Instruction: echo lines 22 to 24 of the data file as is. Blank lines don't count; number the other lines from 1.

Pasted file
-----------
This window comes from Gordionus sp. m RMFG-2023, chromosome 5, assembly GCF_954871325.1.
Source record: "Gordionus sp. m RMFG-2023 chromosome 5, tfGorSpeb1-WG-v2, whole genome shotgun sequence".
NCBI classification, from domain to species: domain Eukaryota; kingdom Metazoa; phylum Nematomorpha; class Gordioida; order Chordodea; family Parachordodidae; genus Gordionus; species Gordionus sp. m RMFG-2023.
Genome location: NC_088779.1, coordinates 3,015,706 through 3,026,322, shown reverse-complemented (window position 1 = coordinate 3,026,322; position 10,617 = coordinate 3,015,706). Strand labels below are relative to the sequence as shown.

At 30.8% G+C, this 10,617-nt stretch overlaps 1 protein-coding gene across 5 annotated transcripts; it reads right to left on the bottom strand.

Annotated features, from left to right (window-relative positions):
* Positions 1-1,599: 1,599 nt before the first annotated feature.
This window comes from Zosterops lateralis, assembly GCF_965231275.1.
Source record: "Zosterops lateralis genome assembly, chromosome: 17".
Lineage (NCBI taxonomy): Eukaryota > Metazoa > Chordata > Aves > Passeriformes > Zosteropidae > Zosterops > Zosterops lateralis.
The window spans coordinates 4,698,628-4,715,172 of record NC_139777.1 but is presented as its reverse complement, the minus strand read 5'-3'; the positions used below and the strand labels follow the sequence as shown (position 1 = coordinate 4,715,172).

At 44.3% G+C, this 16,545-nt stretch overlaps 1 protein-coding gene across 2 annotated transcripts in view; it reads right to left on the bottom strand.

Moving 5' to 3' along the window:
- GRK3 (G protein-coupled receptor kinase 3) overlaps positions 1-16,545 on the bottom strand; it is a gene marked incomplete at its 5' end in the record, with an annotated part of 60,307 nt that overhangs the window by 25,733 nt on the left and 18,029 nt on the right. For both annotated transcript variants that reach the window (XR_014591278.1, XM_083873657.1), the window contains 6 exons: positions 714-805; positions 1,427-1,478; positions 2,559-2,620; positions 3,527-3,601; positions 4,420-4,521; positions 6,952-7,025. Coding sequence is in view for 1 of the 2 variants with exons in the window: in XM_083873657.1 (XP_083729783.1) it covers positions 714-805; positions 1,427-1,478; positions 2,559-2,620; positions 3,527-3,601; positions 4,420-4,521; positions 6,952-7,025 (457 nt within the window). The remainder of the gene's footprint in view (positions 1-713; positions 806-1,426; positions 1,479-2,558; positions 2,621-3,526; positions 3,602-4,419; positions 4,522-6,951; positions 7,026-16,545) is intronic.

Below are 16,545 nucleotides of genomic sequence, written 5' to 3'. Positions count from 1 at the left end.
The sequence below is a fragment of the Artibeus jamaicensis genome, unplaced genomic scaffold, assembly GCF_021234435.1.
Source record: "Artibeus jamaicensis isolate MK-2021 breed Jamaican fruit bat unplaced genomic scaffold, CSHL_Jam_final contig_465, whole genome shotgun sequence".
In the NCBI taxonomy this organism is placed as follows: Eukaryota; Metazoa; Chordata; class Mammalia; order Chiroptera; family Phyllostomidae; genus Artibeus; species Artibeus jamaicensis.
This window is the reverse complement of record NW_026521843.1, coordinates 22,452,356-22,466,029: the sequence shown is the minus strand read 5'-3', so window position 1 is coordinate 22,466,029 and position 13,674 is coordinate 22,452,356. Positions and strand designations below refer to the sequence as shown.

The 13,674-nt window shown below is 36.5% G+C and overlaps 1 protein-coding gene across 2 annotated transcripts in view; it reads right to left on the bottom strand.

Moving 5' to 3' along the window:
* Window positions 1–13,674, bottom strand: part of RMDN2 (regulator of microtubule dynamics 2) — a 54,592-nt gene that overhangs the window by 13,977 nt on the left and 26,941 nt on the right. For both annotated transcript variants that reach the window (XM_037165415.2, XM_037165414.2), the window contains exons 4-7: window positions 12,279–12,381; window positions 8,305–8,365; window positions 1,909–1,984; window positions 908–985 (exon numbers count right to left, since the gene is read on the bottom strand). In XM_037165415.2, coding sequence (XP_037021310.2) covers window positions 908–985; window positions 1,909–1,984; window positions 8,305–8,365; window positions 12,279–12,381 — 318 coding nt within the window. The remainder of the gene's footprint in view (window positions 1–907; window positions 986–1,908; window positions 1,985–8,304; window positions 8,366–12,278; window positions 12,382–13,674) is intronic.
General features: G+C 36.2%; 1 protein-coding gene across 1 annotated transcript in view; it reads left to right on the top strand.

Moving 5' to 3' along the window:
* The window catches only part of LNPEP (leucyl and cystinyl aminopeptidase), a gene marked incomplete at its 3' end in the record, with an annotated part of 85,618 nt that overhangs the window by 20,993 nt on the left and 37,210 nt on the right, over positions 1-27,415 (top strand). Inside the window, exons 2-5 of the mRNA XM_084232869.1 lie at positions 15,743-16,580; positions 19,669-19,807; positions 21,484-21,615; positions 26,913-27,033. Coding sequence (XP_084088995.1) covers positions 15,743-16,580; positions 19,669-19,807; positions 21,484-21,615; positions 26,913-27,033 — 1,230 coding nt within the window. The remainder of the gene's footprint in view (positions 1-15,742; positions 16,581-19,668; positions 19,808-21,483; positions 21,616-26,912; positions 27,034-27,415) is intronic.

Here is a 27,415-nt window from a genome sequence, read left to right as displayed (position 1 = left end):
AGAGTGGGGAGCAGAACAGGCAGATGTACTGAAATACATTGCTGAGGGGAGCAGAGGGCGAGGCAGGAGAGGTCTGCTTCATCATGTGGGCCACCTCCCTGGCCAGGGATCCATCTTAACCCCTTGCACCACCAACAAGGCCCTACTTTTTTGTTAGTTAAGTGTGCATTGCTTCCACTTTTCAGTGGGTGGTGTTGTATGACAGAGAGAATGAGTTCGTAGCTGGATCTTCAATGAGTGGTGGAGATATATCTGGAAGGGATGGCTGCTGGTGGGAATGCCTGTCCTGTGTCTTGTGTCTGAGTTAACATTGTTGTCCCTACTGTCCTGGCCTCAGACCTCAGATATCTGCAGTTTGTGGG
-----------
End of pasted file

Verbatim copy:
* Window positions 1–13,674, bottom strand: part of RMDN2 (regulator of microtubule dynamics 2) — a 54,592-nt gene that overhangs the window by 13,977 nt on the left and 26,941 nt on the right. For both annotated transcript variants that reach the window (XM_037165415.2, XM_037165414.2), the window contains exons 4-7: window positions 12,279–12,381; window positions 8,305–8,365; window positions 1,909–1,984; window positions 908–985 (exon numbers count right to left, since the gene is read on the bottom strand). In XM_037165415.2, coding sequence (XP_037021310.2) covers window positions 908–985; window positions 1,909–1,984; window positions 8,305–8,365; window positions 12,279–12,381 — 318 coding nt within the window. The remainder of the gene's footprint in view (window positions 1–907; window positions 986–1,908; window positions 1,985–8,304; window positions 8,366–12,278; window positions 12,382–13,674) is intronic.
General features: G+C 36.2%; 1 protein-coding gene across 1 annotated transcript in view; it reads left to right on the top strand.

Moving 5' to 3' along the window: